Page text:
April 16, 2014

Allegheny West Members Minister in the Aftermath of Communism


In Albania, a country
rebounding from Communism and a largely secular Muslim population, the Roma
people struggle to find adequate employment, education and healthcare. A group
from Allegheny West Conference recently traveled to this Southeastern European
country to help.

The stamp of Communism is still visible in
Albania. The citizens have modern vehicles and cell phones, but in many ways
the country is stuck. Until about 20 years ago Communism kept Albania a closed
country. No one was allowed in or out. This also meant no religious freedom.
But there are no locked doors where God’s Spirit is involved.

Although Albania is still a largely secular
Muslim country, the Holy Spirit is definitely working through the Albanian
Mission and ADRA Albania. Beatrice Kastrati, director of ADRA Albania, talked
passionately about the needs of the people: “There’s a great disparity between
the rich and the poor… There are areas of corruption … there is so much work to
do here.”

Young people surround Pastor Jason Ridley. [Photo: Columbia Union Visitor]About two years ago, Sergio Romero, director of
Multicultural Ministries for the Allegheny West
Conference (AWC), heard of the need in Albania. “I started
to pray for the people in Albania, specifically for the Roma (Gypsy) people,”
he says. “They are the underprivileged people in Albania. This people, out of
prejudice, don’t have access to medical services or education. I have in my
heart to serve those that nobody else wants to serve.”

He then got in touch with ADRA Albania to find
out how he could help. They invited him to bring members of his New Experience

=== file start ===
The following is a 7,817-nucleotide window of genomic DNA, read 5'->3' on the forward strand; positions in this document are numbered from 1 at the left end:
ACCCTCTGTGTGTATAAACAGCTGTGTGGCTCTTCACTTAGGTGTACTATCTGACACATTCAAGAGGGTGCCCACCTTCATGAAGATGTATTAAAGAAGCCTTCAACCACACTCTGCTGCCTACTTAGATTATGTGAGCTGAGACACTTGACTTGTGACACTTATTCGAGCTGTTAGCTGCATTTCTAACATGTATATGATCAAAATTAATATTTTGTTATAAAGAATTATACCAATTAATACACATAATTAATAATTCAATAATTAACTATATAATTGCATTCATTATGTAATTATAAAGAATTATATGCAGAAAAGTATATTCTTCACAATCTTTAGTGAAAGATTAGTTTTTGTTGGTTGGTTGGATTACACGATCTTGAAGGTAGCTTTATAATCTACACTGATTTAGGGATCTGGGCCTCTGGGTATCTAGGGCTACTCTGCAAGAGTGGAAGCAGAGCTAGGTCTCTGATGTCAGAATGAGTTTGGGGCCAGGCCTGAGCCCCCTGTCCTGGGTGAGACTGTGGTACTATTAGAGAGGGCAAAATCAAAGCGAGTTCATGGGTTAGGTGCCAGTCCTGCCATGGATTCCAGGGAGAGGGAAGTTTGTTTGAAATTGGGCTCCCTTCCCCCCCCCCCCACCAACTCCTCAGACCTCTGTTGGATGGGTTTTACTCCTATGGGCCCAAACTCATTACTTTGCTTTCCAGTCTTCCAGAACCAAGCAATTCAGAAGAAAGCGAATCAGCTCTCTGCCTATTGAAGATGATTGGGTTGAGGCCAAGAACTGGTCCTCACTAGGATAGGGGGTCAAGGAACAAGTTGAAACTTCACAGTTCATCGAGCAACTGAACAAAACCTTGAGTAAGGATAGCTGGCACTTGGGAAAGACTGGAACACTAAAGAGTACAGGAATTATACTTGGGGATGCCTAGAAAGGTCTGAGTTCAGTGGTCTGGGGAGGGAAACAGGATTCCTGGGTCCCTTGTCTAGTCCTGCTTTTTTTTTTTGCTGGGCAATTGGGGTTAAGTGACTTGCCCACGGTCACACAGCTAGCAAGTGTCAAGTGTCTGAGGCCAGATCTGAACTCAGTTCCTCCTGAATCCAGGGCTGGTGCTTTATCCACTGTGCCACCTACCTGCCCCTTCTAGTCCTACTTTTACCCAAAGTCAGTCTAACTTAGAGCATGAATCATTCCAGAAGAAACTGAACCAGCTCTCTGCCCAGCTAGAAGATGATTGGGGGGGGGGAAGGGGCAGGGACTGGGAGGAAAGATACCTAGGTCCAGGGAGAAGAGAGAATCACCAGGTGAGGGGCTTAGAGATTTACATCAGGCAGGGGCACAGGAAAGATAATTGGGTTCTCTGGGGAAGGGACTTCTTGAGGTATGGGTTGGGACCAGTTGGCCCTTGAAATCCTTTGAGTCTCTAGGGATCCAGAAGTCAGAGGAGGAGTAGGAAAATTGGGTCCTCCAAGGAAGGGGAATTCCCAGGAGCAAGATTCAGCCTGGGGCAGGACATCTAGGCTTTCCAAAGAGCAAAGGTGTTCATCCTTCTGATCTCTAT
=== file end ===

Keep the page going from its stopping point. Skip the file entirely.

mission group along with 11 AWC members. A total of 50 pastors, children
ministry leaders, general contractors, and medical professionals, from four
countries and 10 states visited the country for mission work.

The group spent a week in the Albanian capital
of Tirana and surrounding cities preaching revivals, providing free health
clinics, health fairs and Vacation Bible School (VBS). Approximately 75
children poured into the ADRA compound daily for VBS. More than 500 medical
cases were treated. And between the five revivals, approximately 30 people made
decisions to be baptized.

“While in Albania, God showed me how awesome it
is to serve others,” said Amneris Martinez, a member of the Manantial de Vida
Spanish group in Columbus, Ohio.

Shirley Benton, AWC Women’s Ministries leader,
agreed, “This mission trip was an amazing ministry of love. We went to minister
to those who have so little, and saw the joy and gratitude on their faces as we
gave them medical assistance, food, toys and clothing. We saw hope come alive
as love and the Word of Jesus Christ was shared with them. It is a country
waiting for the good news of the gospel.”

Jason Ridley, pastor of the Hilltop church in
Columbus, says this was his sixth international mission trip. “It was
refreshing because the Seventh-day Adventist Church in that country is fairly
new. I was the first Adventist to preach in the city of Fieri where 90 percent
of the people in the church were very young,” he recalled.

Romero said he would never forget meeting
12-year-old Alda. “She is in first grade. She is finally attending school
because of the amazing job that ADRA is doing there. She was proud that she was
able to write her name. For a whole week, she attended our VBS program and she
was an incredible girl.”

He hopes that this is only the beginning of a
long partnership with the Albanian mission. Kastrati dreams of building a
community center for girls, a home for senior citizens and much more. And
Allegheny West has already been invited to come back next year.